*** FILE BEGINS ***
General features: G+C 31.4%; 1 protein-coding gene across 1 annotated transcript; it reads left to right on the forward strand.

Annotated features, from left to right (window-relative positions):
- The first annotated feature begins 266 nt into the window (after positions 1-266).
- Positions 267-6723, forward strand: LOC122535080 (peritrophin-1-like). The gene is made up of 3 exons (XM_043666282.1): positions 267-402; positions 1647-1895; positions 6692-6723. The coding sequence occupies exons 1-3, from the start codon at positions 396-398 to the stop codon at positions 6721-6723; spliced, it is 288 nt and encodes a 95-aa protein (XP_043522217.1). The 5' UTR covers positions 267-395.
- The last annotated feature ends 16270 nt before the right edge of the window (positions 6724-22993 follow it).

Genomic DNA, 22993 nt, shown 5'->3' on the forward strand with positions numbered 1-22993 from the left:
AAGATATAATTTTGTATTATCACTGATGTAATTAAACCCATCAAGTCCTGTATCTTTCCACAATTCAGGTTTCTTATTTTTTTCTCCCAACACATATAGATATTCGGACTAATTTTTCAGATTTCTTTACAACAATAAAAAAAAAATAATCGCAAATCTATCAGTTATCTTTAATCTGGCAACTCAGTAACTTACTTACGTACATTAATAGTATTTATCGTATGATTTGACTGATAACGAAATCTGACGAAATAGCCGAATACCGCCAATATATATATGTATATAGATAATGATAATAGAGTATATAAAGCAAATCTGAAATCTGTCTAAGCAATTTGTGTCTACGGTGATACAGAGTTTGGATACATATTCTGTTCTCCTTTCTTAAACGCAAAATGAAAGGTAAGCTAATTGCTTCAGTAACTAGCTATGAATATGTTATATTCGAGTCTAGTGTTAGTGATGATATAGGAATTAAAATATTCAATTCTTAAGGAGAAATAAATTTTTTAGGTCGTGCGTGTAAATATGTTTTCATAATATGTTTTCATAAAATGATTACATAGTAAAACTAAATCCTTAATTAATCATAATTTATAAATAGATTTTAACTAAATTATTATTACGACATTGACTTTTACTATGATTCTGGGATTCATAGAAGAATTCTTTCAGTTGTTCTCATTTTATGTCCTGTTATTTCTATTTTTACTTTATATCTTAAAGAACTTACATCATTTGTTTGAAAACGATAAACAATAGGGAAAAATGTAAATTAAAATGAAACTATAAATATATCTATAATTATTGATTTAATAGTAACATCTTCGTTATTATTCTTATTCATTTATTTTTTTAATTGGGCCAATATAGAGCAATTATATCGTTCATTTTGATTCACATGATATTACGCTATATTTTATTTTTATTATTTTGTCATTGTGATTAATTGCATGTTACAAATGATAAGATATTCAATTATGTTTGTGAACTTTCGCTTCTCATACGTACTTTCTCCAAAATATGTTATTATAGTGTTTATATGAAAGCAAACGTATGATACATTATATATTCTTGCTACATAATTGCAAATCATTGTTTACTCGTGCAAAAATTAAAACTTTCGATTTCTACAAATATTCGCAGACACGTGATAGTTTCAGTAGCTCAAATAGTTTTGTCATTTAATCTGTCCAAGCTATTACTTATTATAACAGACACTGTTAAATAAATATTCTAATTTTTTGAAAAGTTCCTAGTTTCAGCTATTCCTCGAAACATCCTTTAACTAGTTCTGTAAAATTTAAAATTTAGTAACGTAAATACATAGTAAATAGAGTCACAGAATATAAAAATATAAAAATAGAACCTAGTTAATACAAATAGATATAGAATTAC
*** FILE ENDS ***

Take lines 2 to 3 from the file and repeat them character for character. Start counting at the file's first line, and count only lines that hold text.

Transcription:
Annotated features, from left to right (window-relative positions):
- The first annotated feature begins 266 nt into the window (after positions 1-266).